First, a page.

Puberty and Hormonal Changes in the Human Body

Puberty is the period when a kid becomes an adult where physical and emotional changes take place. It usually occurs between the ages of 8 and 13 in females, while 9 and 14 in males make a person sexually and reproductively mature.

It has psychological effects, namely increased or often changing emotions, sexual thoughts and desires, romantic attractions to others. The sexual exploration starts to ascertain whether they are heterosexual, homosexual, bisexual or have another identity.

Physicians termed the sequence of changes in the puberty period as sexual maturity rating (SMR) or Tanner stages, named after a physician who published a detailed version of it in 1969. Tanner stages are figured out by developing the secondary sex characteristics and include changes in the size and appearance of the body parts.

There are hormonal changes that cause growth in parts of the body such as skin, hair, brain, external reproductive organs, breast tissue, muscles and bones. According to Dukehealth, Dr Benjamin says, “We all recognize puberty as a major change, and one that we as parents experienced but when and how your child’s body matures toward adulthood can be different than it was for us.”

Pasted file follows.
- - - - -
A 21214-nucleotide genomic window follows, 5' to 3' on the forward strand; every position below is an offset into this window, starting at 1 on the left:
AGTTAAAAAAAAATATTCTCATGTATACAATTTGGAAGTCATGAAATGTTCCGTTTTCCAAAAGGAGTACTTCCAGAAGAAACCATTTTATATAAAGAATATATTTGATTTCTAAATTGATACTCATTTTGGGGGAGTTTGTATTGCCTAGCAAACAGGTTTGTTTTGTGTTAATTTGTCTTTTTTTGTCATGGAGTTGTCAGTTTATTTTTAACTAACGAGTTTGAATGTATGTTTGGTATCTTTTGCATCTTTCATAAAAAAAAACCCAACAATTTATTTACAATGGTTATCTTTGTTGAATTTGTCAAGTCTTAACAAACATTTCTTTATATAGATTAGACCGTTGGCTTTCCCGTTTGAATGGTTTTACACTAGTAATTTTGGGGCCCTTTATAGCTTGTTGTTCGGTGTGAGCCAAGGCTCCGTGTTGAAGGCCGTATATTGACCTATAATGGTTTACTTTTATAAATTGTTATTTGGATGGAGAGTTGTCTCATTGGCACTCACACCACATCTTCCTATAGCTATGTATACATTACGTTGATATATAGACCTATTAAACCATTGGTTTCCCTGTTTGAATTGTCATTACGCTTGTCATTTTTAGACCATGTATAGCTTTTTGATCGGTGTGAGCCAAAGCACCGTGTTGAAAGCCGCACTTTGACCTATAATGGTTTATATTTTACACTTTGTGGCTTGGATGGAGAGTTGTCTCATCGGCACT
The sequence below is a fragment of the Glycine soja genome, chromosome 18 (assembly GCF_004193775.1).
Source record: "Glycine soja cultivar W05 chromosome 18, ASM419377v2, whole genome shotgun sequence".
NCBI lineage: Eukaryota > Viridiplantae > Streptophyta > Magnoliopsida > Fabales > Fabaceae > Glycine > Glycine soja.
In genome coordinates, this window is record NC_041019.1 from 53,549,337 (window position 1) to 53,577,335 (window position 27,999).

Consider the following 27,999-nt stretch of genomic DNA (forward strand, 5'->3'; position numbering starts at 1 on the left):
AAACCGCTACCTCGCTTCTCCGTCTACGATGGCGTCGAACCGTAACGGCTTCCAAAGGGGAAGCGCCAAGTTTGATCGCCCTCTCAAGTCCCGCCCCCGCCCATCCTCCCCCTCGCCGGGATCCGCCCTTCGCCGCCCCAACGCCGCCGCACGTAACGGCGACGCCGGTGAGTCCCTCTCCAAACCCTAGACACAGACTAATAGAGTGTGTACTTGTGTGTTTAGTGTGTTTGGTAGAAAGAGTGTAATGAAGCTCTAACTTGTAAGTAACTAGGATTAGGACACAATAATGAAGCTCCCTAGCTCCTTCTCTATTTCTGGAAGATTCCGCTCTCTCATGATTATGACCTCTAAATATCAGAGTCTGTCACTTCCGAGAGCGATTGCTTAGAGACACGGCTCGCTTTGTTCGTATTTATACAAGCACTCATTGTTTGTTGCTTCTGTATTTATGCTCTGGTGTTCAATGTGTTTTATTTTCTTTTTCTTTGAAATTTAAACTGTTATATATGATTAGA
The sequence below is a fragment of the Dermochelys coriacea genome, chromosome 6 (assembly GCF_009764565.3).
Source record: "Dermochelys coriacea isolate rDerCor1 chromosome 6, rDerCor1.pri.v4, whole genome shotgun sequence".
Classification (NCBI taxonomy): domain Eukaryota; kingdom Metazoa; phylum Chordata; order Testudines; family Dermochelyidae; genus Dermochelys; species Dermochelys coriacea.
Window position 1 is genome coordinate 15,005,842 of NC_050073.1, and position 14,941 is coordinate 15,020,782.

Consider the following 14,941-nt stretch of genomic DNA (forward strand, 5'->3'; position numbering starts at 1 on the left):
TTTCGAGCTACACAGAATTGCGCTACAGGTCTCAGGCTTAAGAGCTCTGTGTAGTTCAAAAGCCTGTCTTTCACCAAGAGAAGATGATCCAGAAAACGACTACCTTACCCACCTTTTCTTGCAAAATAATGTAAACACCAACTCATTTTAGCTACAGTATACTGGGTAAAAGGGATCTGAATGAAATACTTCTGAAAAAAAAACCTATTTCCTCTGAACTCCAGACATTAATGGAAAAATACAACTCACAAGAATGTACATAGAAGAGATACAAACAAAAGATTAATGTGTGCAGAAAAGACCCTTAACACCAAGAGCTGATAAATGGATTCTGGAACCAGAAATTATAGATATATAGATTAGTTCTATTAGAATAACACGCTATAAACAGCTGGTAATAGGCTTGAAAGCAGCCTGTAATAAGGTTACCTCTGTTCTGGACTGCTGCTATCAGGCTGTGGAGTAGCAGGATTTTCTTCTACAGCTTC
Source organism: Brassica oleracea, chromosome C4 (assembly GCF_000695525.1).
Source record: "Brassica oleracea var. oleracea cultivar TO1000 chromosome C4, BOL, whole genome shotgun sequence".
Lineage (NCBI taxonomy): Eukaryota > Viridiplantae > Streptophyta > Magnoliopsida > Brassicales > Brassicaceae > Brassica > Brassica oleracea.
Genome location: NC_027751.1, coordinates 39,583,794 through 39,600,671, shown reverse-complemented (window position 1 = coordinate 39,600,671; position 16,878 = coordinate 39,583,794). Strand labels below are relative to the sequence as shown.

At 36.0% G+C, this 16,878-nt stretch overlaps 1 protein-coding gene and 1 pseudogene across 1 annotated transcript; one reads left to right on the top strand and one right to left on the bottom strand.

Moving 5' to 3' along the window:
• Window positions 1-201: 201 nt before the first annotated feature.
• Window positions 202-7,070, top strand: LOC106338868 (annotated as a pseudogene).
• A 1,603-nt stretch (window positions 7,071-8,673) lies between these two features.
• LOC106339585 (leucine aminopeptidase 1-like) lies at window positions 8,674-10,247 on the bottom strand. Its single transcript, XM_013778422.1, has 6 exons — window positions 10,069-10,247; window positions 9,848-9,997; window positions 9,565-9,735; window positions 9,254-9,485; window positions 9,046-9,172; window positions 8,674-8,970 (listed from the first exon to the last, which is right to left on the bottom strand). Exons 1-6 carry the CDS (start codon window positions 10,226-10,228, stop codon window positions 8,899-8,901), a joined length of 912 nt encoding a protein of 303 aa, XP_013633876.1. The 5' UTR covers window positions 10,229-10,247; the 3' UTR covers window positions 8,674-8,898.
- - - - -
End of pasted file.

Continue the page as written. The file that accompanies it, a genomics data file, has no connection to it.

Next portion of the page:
Hormones are the chemical substances or molecules produced by the endocrine system (special groups of cells to make hormones such as the pituitary, pineal) for the proper functioning of all organs. In addition, hormones control these changes over time.

Following are those hormonal changes:

  1. Testosterone: It is the crucial sex hormone in males, giving rise to male traits like a deeper voice, facial hair, and muscle development. It plays a vital role in female development, to a lesser extent in comparison to males.
  2. Dihydrotestosterone: It is known as DHT, which is stronger than testosterone and is present in vast amounts during the puberty period. It initiates puberty in males and may also help begin puberty in females.
  3. Growth Hormone: Its levels rise during puberty, leading to growth spurts in the bones and muscles, besides a rapid increase in height. A slower height increase of fewer than 2 inches yearly may indicate hormone insufficiency.
  4. Estrogen: It is a vital sex hormone in females that fosters uterus and breast tissue growth. It contributes to cognitive health, bone health and the running of the cardiovascular system. It is released by ovaries which results in the enlargement of breasts. The mammary glands also begin developing on reaching puberty level.
  5. Estradiol: It exists in males and females. In females, the levels of estradiol increase and then stay higher after the puberty period.

The boys develop a deep and hoarse voice as their voice box becomes larger, while the girls’ voice is usually high-pitched. Also, the secretions from the sweat and sebaceous glands rise during this time leading to acne among some teenagers. “Most instances of early puberty don’t present a health risk to children, but it’s worth contacting your paediatrician in case your family doctor feels it’s important to run any tests. It’s rare, but there are cases where early puberty can be a sign of something that needs treatment,” Dr Benjamin added.